Even more Trumpish is the Biden administration’s additional pressure on Mexico to expand its role as the United States’ junior partner in immigration enforcement. Trump threatened tariffs, Biden has blackmailed with AstraZeneca vaccines, but in the end the demands on Mexico have remained the same: Keep immigrants away from the US border.

Obviously Mexico has a limited capacity to do this, but they have tried. The result is further militarization of Mexico’s border with Guatemala, which was closed to non-essential travel in April. Limitations on migrant movement have meant that people, particularly from Haiti, Cuba, and Venezuela (the people primarily stuck under the Del Rio bridge right now) have been stuck in Chiapas for months. In some cases, for years. Why? If they have applied for asylum they are not permitted to leave the state they enter – for most that is Chiapas or Tabasco. The agency that makes these decisions (COMAR) is required by law to respond to asylum applications within 45 days. They are very far behind. 

Unable to leave the state, and unable to find work in Tapachula while waiting for COMAR to decide their fates, people frustrated by these obstacles launched a series of caravans in August and early September, some with the goal of reaching Mexico City in order to press COMAR to make decisions. The caravans were brutally attacked by INM and Mexico’s national guard and then forced back into Tapachula (Chiapas). Summary expulsions of people, many with legal status as refugee or asylum applicants has also taken place.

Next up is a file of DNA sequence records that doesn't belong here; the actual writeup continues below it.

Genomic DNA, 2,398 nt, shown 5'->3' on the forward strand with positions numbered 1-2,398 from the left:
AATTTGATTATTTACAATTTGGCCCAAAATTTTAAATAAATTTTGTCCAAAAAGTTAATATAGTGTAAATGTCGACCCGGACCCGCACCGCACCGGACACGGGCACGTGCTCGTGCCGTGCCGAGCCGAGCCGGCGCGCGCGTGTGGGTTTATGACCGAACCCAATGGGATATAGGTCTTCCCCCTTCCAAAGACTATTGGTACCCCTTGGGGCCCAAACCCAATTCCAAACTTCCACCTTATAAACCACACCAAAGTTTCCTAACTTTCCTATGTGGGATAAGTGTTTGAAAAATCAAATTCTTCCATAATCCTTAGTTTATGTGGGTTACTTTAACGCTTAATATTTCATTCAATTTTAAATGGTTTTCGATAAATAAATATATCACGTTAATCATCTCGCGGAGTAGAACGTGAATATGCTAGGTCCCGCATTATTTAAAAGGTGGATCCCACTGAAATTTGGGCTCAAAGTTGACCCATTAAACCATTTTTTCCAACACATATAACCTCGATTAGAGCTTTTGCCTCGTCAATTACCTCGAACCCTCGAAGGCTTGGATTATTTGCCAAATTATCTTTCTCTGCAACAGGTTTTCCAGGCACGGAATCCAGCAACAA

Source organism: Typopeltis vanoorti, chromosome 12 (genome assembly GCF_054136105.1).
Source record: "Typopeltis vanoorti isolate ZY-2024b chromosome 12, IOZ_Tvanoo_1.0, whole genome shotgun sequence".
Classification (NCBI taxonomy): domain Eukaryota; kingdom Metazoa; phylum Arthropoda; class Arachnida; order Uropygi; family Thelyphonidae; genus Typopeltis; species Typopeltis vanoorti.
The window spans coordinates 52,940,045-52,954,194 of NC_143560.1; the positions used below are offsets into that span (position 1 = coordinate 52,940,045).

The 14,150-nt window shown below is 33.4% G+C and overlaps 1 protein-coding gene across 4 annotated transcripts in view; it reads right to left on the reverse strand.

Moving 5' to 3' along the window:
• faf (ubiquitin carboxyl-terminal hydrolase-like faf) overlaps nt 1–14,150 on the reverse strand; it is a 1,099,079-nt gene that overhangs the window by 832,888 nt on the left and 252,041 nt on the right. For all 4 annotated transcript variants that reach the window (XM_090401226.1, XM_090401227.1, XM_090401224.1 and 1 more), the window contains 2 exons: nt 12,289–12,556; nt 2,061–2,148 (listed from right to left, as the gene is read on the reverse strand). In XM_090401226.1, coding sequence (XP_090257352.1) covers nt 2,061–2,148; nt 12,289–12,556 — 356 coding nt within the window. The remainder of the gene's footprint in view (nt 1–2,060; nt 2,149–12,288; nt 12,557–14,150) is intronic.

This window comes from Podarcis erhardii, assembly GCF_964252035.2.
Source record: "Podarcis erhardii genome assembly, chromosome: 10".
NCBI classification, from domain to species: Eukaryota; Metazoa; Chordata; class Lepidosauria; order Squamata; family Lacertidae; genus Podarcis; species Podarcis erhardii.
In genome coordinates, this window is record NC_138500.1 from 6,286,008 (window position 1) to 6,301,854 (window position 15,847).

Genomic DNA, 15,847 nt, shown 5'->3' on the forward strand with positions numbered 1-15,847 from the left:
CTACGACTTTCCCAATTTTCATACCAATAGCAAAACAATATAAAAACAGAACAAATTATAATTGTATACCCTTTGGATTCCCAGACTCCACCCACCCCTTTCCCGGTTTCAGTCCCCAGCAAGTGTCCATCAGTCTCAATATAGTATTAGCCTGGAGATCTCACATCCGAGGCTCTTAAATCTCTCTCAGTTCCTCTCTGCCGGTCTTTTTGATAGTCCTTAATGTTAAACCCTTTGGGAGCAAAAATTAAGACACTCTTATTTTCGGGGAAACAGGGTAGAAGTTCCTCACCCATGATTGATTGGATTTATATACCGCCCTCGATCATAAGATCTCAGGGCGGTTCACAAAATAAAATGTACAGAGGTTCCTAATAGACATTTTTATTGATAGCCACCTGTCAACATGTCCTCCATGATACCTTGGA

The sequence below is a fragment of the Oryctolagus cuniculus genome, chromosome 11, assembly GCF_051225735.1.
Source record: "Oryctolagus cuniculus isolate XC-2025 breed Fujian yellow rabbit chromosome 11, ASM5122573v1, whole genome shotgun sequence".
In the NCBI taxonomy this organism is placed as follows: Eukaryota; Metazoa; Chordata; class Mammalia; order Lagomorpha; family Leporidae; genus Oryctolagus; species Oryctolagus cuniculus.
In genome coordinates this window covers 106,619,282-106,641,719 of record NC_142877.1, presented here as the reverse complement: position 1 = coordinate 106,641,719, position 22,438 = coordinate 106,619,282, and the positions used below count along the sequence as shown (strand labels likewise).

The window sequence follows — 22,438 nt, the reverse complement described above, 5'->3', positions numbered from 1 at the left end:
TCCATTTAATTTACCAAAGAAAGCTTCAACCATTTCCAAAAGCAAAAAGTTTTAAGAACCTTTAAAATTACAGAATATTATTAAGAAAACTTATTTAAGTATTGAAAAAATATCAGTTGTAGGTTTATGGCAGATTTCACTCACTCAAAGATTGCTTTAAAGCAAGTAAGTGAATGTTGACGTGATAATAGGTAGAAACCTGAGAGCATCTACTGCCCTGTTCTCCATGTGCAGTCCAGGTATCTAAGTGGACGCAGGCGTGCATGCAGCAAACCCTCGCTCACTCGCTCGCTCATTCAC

The result of attacking the caravans has been, predictably, that people have simply sought other unauthorized means to leave Chiapas, some to make their way to the United States. It is no accident that the increase in border crossings at Del Rio is taking place 2-3 weeks following the crackdown in Chiapas. People’s desperation outweighs our cruelty. All Biden and Obrador have done with these policies is to make it more dangerous for people to move – they have not stopped them.

In the end, what runs as a consistent theme of US immigration for the last 40 years, the period covering the development of current enforcement and detention institutions, is deterrence. The logic of deterrence is that if you treat migrants, including refugees and asylum seekers, in the most inhumane ways imaginable, others will take note and stop coming. Biden is as much a believer in (and implementer of) this approach as Trump.

Look at the images from Del Rio and note that after 40 years, the one thing that is abundantly clear is that deterrence does not work as a means to sustainably reduce migration. All it does achieve is the goal of wrecking people’s lives. That policy makers know this and keep doing it anyway, is truly evil.

If this sounds like hyperbole, consider that as I am writing this, Biden is seeking a private contractor to run an immigrant detention facility at Guantanamo Bay – with the requirement that some guards speak Haitian creole. Not content to double down on the worst policy of the Trump administration, Biden is prepared to add into the mix one of the worst policies of the Clinton administration – detention of Haitian refugees at GITMO – a reminder that the current immigration horror show is a bi-partisan affair. There is no “lesser evil’.’ The whole system stinks.